upon the city council or the board of aldermen, acting as such or as county 
commissioners or in any capacity, except as herein otherwise provided. 
Wherever in this act the phrase "mayor and city council" appears, it 
shall be understood as meaning the mayor and city council acting on and 
after the first Monday of February, nineteen hundred and ten, under the 
provisions of this and the three following sections. The city council may, 
subject to the approval of the mayor, from time to time establish such 
offices, other than that of city clerk, as it may deem necessary for the con- 
duct of its affairs and at such salaries as it may determine, and abolish 
such officers or alter such salaries; and without such approval may fill the 
offices thus established and remove the incumbents at pleasure. 

Section 1. (Chap. 479, Acts of 1924.—) The terms of office of the 
mayor of the city of Boston, of members of the city council and school 
committee of said city which would expire under existing law on the first 
Monday of February, nineteen hundred and twenty-six and of members 
of the city council and school committee of said city which would expire 
under existing law on the first Monday of February, nineteen hundred and 
twenty-seven, shall terminate at ten o'clock in the forenoon on the first 
Monday of January, nineteen hundred and twenty-six. There shall be 
no municipal election in said city in the year nineteen hundred and twenty- 
four, and the terms of office of members of the city council and school 

* The portion of this section in italics was superseded by Section 1 of 
Chap. 479, Acts of 1924, which is printed as the next section. 



16 MUNICIPAL REGISTER. 

committee of said city which would expire under existing law on the first 
Monday of February, nineteen hundred and twenty-five, are hereby 
extended to ten o'clock in the forenoon on the first Monday of January, 
nineteen hundred and twenty-six. The salary of any official whose term 
of office is terminated as aforesaid shall cease at the time of such termi- 
nation and the salary of any official whose term of office is extended as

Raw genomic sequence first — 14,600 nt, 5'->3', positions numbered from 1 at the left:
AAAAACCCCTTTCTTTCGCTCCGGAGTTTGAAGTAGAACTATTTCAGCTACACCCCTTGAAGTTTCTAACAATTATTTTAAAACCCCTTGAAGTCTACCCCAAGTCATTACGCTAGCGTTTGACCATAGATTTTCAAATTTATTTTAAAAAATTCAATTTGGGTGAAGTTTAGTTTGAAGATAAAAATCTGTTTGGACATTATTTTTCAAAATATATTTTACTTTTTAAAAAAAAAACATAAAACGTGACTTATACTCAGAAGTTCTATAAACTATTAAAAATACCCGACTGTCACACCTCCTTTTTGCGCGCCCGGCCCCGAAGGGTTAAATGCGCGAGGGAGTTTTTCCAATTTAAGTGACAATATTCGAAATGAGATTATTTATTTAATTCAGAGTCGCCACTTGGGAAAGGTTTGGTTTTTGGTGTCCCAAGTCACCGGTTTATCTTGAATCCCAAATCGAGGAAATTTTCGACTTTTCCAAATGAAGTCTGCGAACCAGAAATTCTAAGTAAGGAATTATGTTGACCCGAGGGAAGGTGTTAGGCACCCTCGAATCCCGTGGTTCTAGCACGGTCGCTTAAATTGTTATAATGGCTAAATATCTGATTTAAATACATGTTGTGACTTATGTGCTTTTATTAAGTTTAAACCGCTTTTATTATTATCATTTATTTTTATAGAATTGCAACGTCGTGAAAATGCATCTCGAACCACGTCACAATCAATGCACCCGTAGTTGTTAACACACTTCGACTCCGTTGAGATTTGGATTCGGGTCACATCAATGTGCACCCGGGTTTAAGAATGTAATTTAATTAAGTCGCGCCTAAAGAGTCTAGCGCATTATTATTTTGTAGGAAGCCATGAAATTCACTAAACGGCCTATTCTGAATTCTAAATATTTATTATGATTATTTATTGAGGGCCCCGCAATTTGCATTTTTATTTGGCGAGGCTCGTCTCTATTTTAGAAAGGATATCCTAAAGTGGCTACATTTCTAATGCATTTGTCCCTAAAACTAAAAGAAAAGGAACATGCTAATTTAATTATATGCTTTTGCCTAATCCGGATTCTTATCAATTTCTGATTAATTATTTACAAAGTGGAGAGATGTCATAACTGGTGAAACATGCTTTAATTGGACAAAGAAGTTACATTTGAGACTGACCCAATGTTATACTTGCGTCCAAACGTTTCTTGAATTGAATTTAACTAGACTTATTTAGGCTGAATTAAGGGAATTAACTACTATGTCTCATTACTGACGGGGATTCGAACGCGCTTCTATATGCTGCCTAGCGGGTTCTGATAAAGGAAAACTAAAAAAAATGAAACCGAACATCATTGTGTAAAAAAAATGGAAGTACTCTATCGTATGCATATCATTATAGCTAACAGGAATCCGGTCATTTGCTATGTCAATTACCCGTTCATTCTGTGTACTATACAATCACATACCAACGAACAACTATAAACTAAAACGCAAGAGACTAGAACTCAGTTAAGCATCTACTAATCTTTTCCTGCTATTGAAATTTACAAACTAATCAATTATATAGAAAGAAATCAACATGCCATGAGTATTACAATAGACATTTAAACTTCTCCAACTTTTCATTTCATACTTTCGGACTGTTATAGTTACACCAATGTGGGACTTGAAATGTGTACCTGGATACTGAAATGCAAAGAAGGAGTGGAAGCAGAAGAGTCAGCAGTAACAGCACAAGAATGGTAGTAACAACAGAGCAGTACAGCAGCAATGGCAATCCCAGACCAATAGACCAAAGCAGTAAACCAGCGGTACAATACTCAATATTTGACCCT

aforesaid shall continue at the same rate as theretofore so long as he con- 
tinues to serve during the period of such extension. 

Sect. 2.* The Mayor from time to time may make to the city council 
in the form of an ordinance or loan order filed with the city clerk such 
recommendations other than for school purposes as he may deem to be 
for the welfare of the city. The city council shall consider each ordinance 
or loan order presented by the Mayor and shall either adopt or reject 
the same within sixty daj'^s after the date when it is filed as aforesaid. 
If the said ordinance or loan order is not rejected within said sixty days 
it shall be in force as if adopted by the city council unless previously 
withdrawn by the mayor. Nothing herein shall prevent the mayor from 
again presenting an ordinance or loan order which has been rejected or 
withdrawn. The city council may originate an ordinance or loan order 
and may reduce or reject any item in any loan and, subject to the approval 
of the mayor, may amend an ordinance. All sales of land other than 
school lands, all appropriations for the purchase of land other than for 
school purposes, and aU loans voted by the city council shall require a 
vote of two thirds of all the members of the city council; and shall be passed 
only after two separate readings and by two separate votes, the second 
of said readings and votes to be had not less than fourteen days after the 
first, except that in the case of loan orders for temporary loans in antici- 
pation of taxes the second of said readings and votes may be had not less 
than twenty-four hours after the first. No amendment increasing the 
amount of land to be sold or the amount to be paid for the purchase of 
land, or the amount of loans, or altering the disposition of purchase money 
or of the proceeds of loans shall be made at the time of the second reading 
and vote. If a petition signed by six members of the council requesting 
that action be taken forthwith upon a loan order presented by the mayor 
is filed in the office of the city clerk not earlier than fourteen days after its 
presentation, action shall be taken by the yeas and nays on the question